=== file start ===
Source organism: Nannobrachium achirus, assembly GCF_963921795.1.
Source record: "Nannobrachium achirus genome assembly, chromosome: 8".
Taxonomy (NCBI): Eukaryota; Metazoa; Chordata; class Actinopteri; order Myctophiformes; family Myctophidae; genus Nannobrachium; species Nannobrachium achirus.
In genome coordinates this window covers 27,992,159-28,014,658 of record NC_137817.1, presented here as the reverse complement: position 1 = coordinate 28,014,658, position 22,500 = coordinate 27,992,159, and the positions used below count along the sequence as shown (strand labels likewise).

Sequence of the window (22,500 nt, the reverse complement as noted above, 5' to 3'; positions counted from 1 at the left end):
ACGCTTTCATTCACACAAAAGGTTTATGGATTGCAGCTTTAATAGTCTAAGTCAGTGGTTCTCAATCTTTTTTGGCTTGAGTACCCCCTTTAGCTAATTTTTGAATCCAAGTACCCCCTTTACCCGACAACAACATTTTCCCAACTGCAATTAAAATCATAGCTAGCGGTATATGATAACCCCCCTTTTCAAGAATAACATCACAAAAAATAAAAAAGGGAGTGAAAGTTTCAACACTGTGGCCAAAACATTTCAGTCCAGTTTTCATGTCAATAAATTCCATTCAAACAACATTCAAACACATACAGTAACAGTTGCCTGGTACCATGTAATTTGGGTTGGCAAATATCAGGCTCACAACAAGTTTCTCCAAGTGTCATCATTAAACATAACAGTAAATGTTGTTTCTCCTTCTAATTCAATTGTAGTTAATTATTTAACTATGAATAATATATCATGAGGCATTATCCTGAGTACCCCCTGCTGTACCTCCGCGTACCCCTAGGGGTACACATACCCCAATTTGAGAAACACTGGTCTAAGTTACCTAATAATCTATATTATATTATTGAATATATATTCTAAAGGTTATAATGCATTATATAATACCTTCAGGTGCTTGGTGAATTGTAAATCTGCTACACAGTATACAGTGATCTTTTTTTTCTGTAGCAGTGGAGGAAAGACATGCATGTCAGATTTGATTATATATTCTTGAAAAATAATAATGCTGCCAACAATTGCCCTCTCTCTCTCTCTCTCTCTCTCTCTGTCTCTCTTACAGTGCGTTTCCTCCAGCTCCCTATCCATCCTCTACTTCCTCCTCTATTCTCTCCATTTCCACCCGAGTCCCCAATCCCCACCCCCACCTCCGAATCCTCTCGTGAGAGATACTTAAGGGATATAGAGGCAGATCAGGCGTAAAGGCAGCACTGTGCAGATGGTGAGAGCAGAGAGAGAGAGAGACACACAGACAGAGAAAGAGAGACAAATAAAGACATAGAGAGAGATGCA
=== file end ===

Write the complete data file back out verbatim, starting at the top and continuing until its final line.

Source organism: Nannobrachium achirus, assembly GCF_963921795.1.
Source record: "Nannobrachium achirus genome assembly, chromosome: 8".
Taxonomy (NCBI): Eukaryota; Metazoa; Chordata; class Actinopteri; order Myctophiformes; family Myctophidae; genus Nannobrachium; species Nannobrachium achirus.
In genome coordinates this window covers 27,992,159-28,014,658 of record NC_137817.1, presented here as the reverse complement: position 1 = coordinate 28,014,658, position 22,500 = coordinate 27,992,159, and the positions used below count along the sequence as shown (strand labels likewise).

Sequence of the window (22,500 nt, the reverse complement as noted above, 5' to 3'; positions counted from 1 at the left end):
ACGCTTTCATTCACACAAAAGGTTTATGGATTGCAGCTTTAATAGTCTAAGTCAGTGGTTCTCAATCTTTTTTGGCTTGAGTACCCCCTTTAGCTAATTTTTGAATCCAAGTACCCCCTTTACCCGACAACAACATTTTCCCAACTGCAATTAAAATCATAGCTAGCGGTATATGATAACCCCCCTTTTCAAGAATAACATCACAAAAAATAAAAAAGGGAGTGAAAGTTTCAACACTGTGGCCAAAACATTTCAGTCCAGTTTTCATGTCAATAAATTCCATTCAAACAACATTCAAACACATACAGTAACAGTTGCCTGGTACCATGTAATTTGGGTTGGCAAATATCAGGCTCACAACAAGTTTCTCCAAGTGTCATCATTAAACATAACAGTAAATGTTGTTTCTCCTTCTAATTCAATTGTAGTTAATTATTTAACTATGAATAATATATCATGAGGCATTATCCTGAGTACCCCCTGCTGTACCTCCGCGTACCCCTAGGGGTACACATACCCCAATTTGAGAAACACTGGTCTAAGTTACCTAATAATCTATATTATATTATTGAATATATATTCTAAAGGTTATAATGCATTATATAATACCTTCAGGTGCTTGGTGAATTGTAAATCTGCTACACAGTATACAGTGATCTTTTTTTTCTGTAGCAGTGGAGGAAAGACATGCATGTCAGATTTGATTATATATTCTTGAAAAATAATAATGCTGCCAACAATTGCCCTCTCTCTCTCTCTCTCTCTCTCTCTGTCTCTCTTACAGTGCGTTTCCTCCAGCTCCCTATCCATCCTCTACTTCCTCCTCTATTCTCTCCATTTCCACCCGAGTCCCCAATCCCCACCCCCACCTCCGAATCCTCTCGTGAGAGATACTTAAGGGATATAGAGGCAGATCAGGCGTAAAGGCAGCACTGTGCAGATGGTGAGAGCAGAGAGAGAGAGAGACACACAGACAGAGAAAGAGAGACAAATAAAGACATAGAGAGAGATGCA